ram              Disto 1024K RAM Cartridge
                                  rs232            CoCo Deluxe RS-232 PAK
                                  ssc              CoCo S/SC PAK
                                  stecomp          Speech Systems Stereo Composer
                                  sym12            Speech Systems Symphony Twelve

                 ext:multi:slot2  ccpsg            CoCo PSG
                                  dcmodem          CoCo Direct Connect Modem PAK
                                  games_master     CoCo Games Master Cartridge
                                  midi             CoCo MIDI PAK
                                  orch90           CoCo Orch-90 PAK
                                  ram              Disto 1024K RAM Cartridge
                                  rs232            CoCo Deluxe RS-232 PAK
                                  ssc              CoCo S/SC PAK
                                  stecomp          Speech Systems Stereo Composer
                                  sym12            Speech Systems Symphony Twelve

                 ext:multi:slot3  ccpsg            CoCo PSG
                                  dcmodem          CoCo Direct Connect Modem PAK
                                  games_master     CoCo Games Master Cartridge
                                  midi             CoCo MIDI PAK
                                  orch90           CoCo Orch-90 PAK
                                  ram              Disto 1024K RAM Cartridge
                                  rs232            CoCo Deluxe RS-232 PAK
                                  ssc              CoCo S/SC PAK
                                  stecomp          Speech Systems Stereo Composer
                                  sym12            Speech Systems Symphony Twelve

                 ext:multi:slot4  cc2hdb1          CoCo2 HDB-DOS
                                  cc3hdb1          CoCo3 HDB-DOS
                                  ccpsg            CoCo PSG
                                  cd6809_fdc       Codimex CD-6809 Disk BASIC (1986)
                                  cp450_fdc        Prológica CP-450 BASIC Disco V. 1.0 (1984)
                                  dcmodem          CoCo Direct Connect Modem PAK
                                  fdc              CoCo FDC
                                  fdcv11           CoCo FDC v1.1
                                  games_master     CoCo Games Master Cartridge
                                  midi             CoCo MIDI PAK
                                  orch90           CoCo Orch-90 PAK
                                  ram              Disto 1024K RAM Cartridge
                                  rs232            CoCo Deluxe RS-232 PAK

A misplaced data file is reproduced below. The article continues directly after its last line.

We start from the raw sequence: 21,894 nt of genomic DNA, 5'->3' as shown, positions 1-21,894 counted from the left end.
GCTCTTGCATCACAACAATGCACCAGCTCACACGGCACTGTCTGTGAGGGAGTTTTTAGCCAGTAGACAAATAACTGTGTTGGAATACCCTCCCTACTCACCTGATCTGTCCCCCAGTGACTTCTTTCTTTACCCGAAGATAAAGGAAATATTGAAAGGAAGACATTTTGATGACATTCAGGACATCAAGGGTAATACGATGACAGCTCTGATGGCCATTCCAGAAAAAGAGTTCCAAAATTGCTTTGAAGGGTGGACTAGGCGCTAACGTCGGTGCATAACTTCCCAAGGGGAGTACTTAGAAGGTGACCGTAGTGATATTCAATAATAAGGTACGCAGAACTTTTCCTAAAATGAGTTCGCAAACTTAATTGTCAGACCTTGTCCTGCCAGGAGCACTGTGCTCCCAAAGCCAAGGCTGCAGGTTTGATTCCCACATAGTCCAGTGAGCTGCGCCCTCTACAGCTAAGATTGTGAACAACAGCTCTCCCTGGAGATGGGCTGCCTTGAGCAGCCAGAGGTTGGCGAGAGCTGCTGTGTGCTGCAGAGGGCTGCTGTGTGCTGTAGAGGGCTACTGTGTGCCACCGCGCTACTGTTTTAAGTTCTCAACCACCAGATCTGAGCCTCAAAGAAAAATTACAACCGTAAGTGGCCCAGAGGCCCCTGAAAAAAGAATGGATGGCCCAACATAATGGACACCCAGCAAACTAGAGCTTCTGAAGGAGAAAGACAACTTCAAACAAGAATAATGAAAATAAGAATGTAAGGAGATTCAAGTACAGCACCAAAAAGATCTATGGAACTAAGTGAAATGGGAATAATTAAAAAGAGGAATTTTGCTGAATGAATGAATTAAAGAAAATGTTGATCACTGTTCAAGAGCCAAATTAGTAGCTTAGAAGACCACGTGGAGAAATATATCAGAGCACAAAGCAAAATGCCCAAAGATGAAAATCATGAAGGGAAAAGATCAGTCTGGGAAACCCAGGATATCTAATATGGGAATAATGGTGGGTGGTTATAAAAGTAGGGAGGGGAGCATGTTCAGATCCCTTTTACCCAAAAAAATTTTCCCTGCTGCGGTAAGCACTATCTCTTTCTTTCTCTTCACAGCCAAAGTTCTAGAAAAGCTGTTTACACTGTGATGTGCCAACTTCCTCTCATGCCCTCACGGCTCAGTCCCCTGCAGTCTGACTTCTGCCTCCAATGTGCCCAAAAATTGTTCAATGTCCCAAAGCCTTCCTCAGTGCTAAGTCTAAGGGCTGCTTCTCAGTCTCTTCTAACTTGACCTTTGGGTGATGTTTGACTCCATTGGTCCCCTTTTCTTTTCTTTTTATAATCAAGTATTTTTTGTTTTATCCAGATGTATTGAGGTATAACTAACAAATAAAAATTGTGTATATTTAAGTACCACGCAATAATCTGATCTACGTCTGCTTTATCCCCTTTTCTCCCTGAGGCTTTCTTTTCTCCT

ssc              CoCo S/SC PAK
                                  stecomp          Speech Systems Stereo Composer
                                  sym12            Speech Systems Symphony Twelve

                 ext:multi:slot4:fdcv11:wd17xx:0 qd               5.25" quad density floppy drive
                 ext:multi:slot4:fdcv11:wd17xx:1 qd               5.25" quad density floppy drive
                 ext:multi:slot4:fdcv11:wd17xx:2 qd               5.25" quad density floppy drive
                 ext:multi:slot4:fdcv11:wd17xx:3 qd               5.25" quad density floppy drive

There is a lot to take in, but what we’re interested in is that slot ‘ext:multi:slot3″ has an option of midi. To start an emulation with a MIDI cart in that slot you type:

./mame coco2b -ext multi -ext:multi:slot3 midi

Don’t worry there is no floppy disk cartridge specified, it is the default for slot 4.
Next we need to connect the host’s MIDI interface to MAME. Refer back the the start of this tutorial and recall the names of the available midi interfaces.

The host-to-emulation MIDI connection of made using a medial type. Issue this command to see the available media types:

tlindner$ ./mame coco2b -ext multi -ext:multi:slot3 midi -listmedia
SYSTEM           MEDIA NAME       (brief)    IMAGE FILE EXTENSIONS SUPPORTED
---------------- --------------------------- -------------------------------
coco2b           cassette         (cass)     .wav  .cas  
                 printout         (prin)     .prn  
                 cartridge1       (cart1)    .ccc  .rom  
                 cartridge2       (cart2)    .ccc  .rom  
                 cartridge3       (cart3)    .ccc  .rom  
                 cartridge4       (cart4)    .ccc  .rom  
                 midiin           (min)      .mid  
                 midiout1         (mout1)    .mid  
                 midiout2         (mout2)    .mid  
                 cartridge5       (cart5)    .ccc  .rom  
                 floppydisk1      (flop1)    .dmk  .jvc  .dsk  .vdk  .sdf  .os9  .d77  .d88  .1dd  .dfi  .hfe  .imd  .ipf  .mfi  .mfm  .td0  .cqm  .cqi  
                 floppydisk2      (flop2)    .dmk  .jvc  .dsk  .vdk  .sdf  .os9  .d77  .d88  .1dd  .dfi  .hfe  .imd  .ipf  .mfi  .mfm  .td0  .cqm  .cqi